With the recent emphasis on preparing students for college-and-career, many have argued that a single test or measure is insufficient for adequately evaluating growth or indicating that students have a thorough understanding of their learning goals. As educators, we know that multiple measures allow for a much more complete picture of student performance; particularly, if we’re also using that information to determine which teachers are most effective.
Many school districts are now employing new investigative processes and instruments in order to identify the strategies and techniques that effective teachers use in order to ensure their students are learning. Classroom observation rubrics should consider subject-specific knowledge as well as pedagogical methodology. And these tools should be employed over numerous occasions and/or lessons. Additionally, classroom observations should be made by multiple observers. Another resource for assessment of teacher effectiveness might include student perceptions of academic support and teacher expertise. While student gains across various types of assessments, including standardized tests, are also worth considering in teacher evaluations, to use only one method of assessment does not address the complex and multi-faceted nature of effective teaching.
It is important to find a balance between the multiple measures that identify the most successful teachers and the strategies they use rather than limiting such evaluations to student performance on standardized tests.
Access More, Easier and Faster: Enjoy the New Lexile.com Enhancements Today!
We are constantly developing new ways for our users to utilize the Lexile® Framework for Reading through our website and its’ free resources. Keeping all of our audience in mind — educators, parents and students — the following features were developed in efforts to enhance your user experience.
- Buy a book from Amazon with a simple click of the mouse. In partnership with Amazon, we now provide a quick link for you to purchase a desired book from their store. This is in addition to already existing links that allow you to buy a book from Barnes & Noble, or locate a book in the nearest library via WorldCat technology.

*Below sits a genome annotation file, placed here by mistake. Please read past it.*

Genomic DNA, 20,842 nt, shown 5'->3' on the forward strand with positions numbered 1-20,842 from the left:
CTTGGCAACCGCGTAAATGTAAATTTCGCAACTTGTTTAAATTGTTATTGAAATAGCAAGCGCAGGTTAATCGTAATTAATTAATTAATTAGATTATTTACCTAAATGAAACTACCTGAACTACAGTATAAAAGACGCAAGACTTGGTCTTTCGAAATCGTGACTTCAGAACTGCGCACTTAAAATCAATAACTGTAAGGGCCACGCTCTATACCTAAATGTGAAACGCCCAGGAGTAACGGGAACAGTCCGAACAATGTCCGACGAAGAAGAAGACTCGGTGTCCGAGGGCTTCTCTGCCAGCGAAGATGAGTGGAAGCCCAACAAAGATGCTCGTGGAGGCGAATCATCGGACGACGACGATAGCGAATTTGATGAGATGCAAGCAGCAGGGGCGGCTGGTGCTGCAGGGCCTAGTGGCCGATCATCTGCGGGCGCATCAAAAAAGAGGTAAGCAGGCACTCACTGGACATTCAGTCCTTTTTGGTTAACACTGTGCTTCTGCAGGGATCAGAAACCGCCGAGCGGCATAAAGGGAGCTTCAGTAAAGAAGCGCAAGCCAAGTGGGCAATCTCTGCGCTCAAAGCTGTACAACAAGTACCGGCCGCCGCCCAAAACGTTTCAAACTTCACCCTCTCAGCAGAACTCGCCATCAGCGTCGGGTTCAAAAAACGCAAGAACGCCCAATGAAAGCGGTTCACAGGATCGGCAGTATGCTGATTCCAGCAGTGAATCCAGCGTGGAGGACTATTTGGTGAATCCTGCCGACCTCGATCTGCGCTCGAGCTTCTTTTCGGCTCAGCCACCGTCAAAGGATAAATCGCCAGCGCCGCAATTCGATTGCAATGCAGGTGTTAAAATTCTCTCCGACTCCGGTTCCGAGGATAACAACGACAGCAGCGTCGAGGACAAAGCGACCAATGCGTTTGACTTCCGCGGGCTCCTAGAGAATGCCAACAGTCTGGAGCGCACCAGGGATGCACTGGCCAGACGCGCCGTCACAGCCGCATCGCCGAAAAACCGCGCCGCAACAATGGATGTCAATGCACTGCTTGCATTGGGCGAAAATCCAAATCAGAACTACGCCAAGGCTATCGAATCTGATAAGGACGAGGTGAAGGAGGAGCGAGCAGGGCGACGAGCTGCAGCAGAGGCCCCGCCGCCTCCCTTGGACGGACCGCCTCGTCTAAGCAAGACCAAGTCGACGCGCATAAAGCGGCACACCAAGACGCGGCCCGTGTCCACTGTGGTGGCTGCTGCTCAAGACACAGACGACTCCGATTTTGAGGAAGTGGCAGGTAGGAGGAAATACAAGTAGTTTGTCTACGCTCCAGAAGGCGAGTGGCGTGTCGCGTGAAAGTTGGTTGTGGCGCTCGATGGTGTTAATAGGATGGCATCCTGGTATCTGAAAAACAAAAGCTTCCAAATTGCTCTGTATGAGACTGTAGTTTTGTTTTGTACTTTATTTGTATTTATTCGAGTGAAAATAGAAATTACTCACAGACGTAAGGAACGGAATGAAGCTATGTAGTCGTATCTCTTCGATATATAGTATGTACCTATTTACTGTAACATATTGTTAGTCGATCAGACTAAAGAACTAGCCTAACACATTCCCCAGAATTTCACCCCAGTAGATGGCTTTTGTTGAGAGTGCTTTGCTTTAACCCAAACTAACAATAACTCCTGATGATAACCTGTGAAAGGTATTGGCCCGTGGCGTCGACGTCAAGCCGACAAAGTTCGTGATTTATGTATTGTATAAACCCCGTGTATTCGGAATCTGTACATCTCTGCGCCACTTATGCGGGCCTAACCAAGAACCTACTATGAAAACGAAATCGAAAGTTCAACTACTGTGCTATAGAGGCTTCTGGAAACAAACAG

- Save your searches! Have an account? Never redo the same “Find a Book” search again. Registered users can save any of their searches to be revisited in the future.
- Password protection feature now available to ensure security within your account. Are you a teacher with personalized reading lists for your students? Add privacy for each reader by setting up a password for your students to view their individual reading list.
- Review your usage history of the Lexile Analyzer® when you are logged into your account. Never remeasure a text again! Simply visit your ‘Usage History’ on the Lexile Analyzer webpage to view your previously analyzed texts (listed by the date they were measured).
- Better results faster!
- Search relevancy optimization enables you to enjoy accurately filtered book results. Type a title into the ‘Quick Book Search’ function, and it will appear top of the list!
- Experience quicker website navigation with engineered improvement to our website powered by Django compressor.
These recently added features are the first wave of many great additions to come in 2013. Educators and parents, we urge you to use Lexile.com and all of its’ free tools to help your reader(s) grow! Be sure to check out the wealth of resources made available to you at www.Lexile.com as the school year progresses, and especially during the summer months.
Dillinger LLC has partnered with MetaMetrics® to launch “Reading Leveler”, a mobile app for the iPhone and iPad. “Reading Leveler” assists educators, parents, and students in identifying appropriate grade level material. The mobile application can be downloaded from the iTunes App Store and consists of the following options:
- Match your child, your student or yourself to books based on reading ability (Lexile® measure) and personal interests
- Search for books by title, author’s last name, Lexile measure, or equivalent grade level
- Browse through the entire Lexile titles database
- View a title’s summary of information
- Have quick access to Amazon and Barnes and Noble to purchase books
- Calculate approximate Flesch-Kincaid Grade Levels for any piece of text (Type or speak a paragraph of text utilizing the iPhone’s SIRI function)
- Search through a database of various book, articles, and texts leveled by other users
The Reading Leveler serves to help on two fronts: allow access to all of the titles that have a Lexile Measure and develop your own database of individual leveled pieces of text. The power of “Reading Leveler” connects readers with texts based on their personal interests and their reading ability (Lexile measure) to improve reading skills. The mobile application enables students, teachers, librarians and parents to find books within a reader’s recommended Lexile range: 100L below to 50L above his or her Lexile measure.
Be sure to check it out.